Housing affordability 'is the worst it's ever been,' analysts say

·4 min read

Homebuyers are facing the worst affordability conditions, according to two analysts who expect the housing market will get harder to break into this year.

"Affordability from a home price/down payment perspective is the worst it's ever been, meaning extreme barriers to entry," according to a BofA Global Research note by BofA Securities U.S. Economist Alexander Lin and BofA Securities U.S. and Global Economist Jeseo Park.

Still, “consumers remain steadfast in their interest to buy, but are uncertain," the analysts wrote.

Three big themes emerged in the report. Higher mortgage rates are here to stay. It’s still better to own than rent if you can afford the down payment. And, supply chain problems continue to fuel constraints on inventory.

A sold banner is displayed over a For Sale sign in front of a house in Washington, DC, on March 14, 2022. (Photo by Stefani Reynolds / AFP) (Photo by STEFANI REYNOLDS/AFP via Getty Images)
A sold banner is displayed over a For Sale sign in front of a house in Washington, DC, on March 14, 2022. (Photo by STEFANI REYNOLDS/AFP via Getty Images)

Higher rates are the new normal

“The pickup in mortgage rates this year has been fast and furious,” the analysts wrote, noting the 30-year fixed mortgage rate averaged 4.22% in March — up from the December average of 3.26%, citing Wall Street Journal data. “The massive rates move this year suggests that the affordability index will see another significant move lower.”

Higher rates will also hurt inventory because existing homeowners — who make up about 40% of home sales — may be reluctant to sell because they feel the so-called “lock-in” effect.

“There is greater disincentive to move and replace their current mortgagee that likely has a lower fixed rate,” the analysts wrote, “lowering housing turnover.”

‘No painless decision between buying or renting

HOUSTON, TEXAS - FEBRUARY 07: A 'For Rent' sign is posted near a home on February 07, 2022 in Houston, Texas. Since March 2020, the estimated median rent of new leases has increased by double digits in several Texas cities. The increase in sales prices has made it more difficult for people to buy a home, as a result increasing the number of people looking to rent. (Photo by Brandon Bell/Getty Images)
A 'For Rent' sign is posted near a home on February 07, 2022 in Houston, Texas. Since March 2020, the estimated median rent of new leases has increased by double digits in several Texas cities. The increase in sales prices has made it more difficult for people to buy a home, as a result increasing the number of people looking to rent. (Photo by Brandon Bell/Getty Images)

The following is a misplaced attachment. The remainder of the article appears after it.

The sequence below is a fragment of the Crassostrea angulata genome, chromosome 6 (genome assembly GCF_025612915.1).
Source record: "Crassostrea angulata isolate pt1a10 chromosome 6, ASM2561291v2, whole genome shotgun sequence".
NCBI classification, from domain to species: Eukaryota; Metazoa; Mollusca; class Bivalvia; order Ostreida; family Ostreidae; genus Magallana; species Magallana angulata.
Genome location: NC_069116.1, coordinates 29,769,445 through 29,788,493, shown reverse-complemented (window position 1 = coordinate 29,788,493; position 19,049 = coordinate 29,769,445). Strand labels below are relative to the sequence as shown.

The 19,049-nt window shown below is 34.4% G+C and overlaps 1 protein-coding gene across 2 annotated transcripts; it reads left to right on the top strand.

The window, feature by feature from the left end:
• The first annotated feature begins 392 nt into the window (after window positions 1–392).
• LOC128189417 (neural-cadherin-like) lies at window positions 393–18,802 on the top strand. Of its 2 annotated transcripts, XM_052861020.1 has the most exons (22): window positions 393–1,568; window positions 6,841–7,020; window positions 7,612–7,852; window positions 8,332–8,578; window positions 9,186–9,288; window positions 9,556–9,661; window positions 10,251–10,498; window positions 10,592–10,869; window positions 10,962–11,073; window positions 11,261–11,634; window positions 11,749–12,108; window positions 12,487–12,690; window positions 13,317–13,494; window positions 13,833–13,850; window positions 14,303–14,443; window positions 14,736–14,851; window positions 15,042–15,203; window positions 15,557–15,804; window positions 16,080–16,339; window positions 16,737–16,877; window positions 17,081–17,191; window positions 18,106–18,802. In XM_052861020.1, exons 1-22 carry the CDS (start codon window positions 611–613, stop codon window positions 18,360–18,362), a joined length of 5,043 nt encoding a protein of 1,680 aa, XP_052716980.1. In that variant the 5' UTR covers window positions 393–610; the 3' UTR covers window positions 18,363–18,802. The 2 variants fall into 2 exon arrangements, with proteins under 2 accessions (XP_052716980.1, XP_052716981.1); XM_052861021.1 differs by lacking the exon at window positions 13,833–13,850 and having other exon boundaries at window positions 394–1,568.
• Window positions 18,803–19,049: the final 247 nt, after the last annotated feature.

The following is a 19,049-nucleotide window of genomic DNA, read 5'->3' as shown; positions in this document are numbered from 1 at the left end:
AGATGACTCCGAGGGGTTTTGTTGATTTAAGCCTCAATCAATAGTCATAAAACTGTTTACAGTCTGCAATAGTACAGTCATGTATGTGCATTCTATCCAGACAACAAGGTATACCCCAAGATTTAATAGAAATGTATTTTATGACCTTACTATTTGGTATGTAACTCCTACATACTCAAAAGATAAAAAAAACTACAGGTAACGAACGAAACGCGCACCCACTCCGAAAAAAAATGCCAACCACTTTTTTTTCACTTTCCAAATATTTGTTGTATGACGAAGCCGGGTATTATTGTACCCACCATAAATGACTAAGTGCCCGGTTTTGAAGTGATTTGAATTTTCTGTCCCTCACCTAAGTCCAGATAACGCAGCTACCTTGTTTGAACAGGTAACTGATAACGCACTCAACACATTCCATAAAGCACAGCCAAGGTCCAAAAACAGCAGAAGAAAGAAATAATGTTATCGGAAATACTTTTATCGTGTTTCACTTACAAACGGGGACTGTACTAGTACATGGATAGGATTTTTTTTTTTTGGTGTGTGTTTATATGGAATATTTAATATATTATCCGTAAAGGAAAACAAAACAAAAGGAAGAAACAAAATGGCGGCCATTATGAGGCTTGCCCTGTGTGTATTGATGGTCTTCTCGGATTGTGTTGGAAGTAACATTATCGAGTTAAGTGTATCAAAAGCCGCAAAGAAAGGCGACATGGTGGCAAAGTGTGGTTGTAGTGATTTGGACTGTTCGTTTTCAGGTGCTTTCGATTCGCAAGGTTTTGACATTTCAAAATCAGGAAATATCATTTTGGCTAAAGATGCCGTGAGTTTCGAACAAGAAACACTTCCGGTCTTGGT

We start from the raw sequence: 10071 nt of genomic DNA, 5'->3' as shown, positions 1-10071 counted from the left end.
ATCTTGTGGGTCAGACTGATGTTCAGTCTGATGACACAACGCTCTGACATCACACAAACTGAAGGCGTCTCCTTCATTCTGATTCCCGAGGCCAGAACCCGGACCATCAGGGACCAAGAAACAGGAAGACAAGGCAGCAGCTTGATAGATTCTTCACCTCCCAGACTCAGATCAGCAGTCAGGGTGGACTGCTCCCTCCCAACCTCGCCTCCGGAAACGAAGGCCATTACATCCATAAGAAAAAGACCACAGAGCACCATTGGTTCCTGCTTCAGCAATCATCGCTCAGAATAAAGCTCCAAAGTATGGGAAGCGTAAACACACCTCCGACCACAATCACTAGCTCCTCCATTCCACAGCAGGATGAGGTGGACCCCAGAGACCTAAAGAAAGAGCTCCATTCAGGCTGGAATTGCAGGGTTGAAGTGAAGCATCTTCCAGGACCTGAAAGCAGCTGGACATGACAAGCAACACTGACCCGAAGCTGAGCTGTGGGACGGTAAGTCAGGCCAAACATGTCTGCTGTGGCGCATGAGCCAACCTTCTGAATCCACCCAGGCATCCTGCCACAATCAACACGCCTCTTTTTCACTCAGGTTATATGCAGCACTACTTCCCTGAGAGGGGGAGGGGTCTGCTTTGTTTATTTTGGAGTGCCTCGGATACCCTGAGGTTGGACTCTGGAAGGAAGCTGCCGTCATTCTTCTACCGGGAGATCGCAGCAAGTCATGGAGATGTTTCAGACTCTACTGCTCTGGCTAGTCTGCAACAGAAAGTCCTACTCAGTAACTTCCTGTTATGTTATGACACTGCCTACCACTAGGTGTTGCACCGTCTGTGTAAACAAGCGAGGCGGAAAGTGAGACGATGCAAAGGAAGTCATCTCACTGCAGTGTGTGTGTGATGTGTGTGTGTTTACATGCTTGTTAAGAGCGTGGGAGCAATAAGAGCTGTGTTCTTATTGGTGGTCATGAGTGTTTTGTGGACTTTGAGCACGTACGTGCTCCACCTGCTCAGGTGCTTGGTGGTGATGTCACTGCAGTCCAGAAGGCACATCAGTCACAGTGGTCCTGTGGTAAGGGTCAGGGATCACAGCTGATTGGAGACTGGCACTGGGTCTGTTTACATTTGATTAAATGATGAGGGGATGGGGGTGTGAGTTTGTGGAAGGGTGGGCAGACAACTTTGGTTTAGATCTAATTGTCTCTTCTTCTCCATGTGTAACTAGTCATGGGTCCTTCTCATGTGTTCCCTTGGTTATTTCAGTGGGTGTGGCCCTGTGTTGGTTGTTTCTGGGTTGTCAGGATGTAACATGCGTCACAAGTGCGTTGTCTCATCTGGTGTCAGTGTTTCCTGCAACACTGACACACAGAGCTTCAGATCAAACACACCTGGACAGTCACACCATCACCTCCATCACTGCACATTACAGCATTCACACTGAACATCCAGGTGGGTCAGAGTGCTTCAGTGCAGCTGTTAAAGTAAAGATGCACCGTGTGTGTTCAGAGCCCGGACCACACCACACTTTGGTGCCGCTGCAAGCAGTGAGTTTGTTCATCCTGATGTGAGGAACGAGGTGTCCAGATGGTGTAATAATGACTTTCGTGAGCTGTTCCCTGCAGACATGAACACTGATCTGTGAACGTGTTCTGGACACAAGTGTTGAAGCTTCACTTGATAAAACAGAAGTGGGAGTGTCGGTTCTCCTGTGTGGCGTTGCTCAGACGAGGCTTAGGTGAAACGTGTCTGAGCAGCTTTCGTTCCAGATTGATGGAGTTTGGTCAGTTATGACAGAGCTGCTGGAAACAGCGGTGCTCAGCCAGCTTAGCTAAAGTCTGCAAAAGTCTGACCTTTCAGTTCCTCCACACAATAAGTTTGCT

As home prices have skyrocketed, so have rents, the analysts noted, which increased almost 15% year over year in January, per Zillow.

“Given housing costs are rising broadly, the question many households face is which is less painful: to buy or to rent?” the analysts wrote.

By the slimmest of margins, it’s better to buy than rent — and here’s the major caveat — if you can afford the “historically high down payment.”

“The ratio is less than one, suggesting it is better to buy than rent [but] this ratio does not account for property taxes or other expenses tied to homeownership,” the report said.

Homeowners spend $15,405 annually on top of their mortgage for costs associated with homeowners insurance, property taxes, maintenance and repairs, improvements, and utilities, according to research by Clever Real Estate. Nearly two-thirds of millennials who regretted their home purchase last year cited maintenance cost as a top factor, according to a study by Bankrate.

The rent/buy calculation is also local, the analysts noted. For instance, renting in San Francisco or San Jose is “the far lesser of two evils” with mortgage payment there taking up 45% of the median family income versus only above-25% for median rents. In Miami, it’s flipped. It’s still more affordable to buy — relatively — than to rent.

“Unfortunately for Americans, there really is no painless decision between buying or renting,” the analysts wrote.

Supply chain issues constrain inventory

NEWARK, CALIFORNIA - DECEMBER 15: A worker makes repairs to a home under construction at the Lennar Bridgeway home development on December 15, 2021 in Newark, California. Homebuilder Lennar will report fourth quarter earnings today after the closing bell. (Photo by Justin Sullivan/Getty Images)
A worker makes repairs to a home under construction at the Lennar Bridgeway home development on December 15, 2021 in Newark, California. Homebuilder Lennar will report fourth quarter earnings today after the closing bell. (Photo by Justin Sullivan/Getty Images)

Even before the Russia-Ukraine crisis, the housing market was constrained with supply chain issues.

“One of the biggest challenges in the housing market has been dwindling supply, which has reached new record lows,” the analysts wrote.

Even before the pandemic, builders were constrained by finding new lots, labor, and lumber. The subsequent pandemic-related supply chain woes have only extended build timelines, and “the Russia-Ukraine conflict threatens to add further hiccups, with materials prices being pushed higher,” the analysts wrote.

“Given these extraordinary supply challenges, we expect home prices to stay hot at a 10% [year-over-year] clip in 2022 despite existing home sales pulling back.”

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Ronda is a personal finance senior reporter for Yahoo Money and attorney with experience in law, insurance, education, and government. Follow her on Twitter @writesronda

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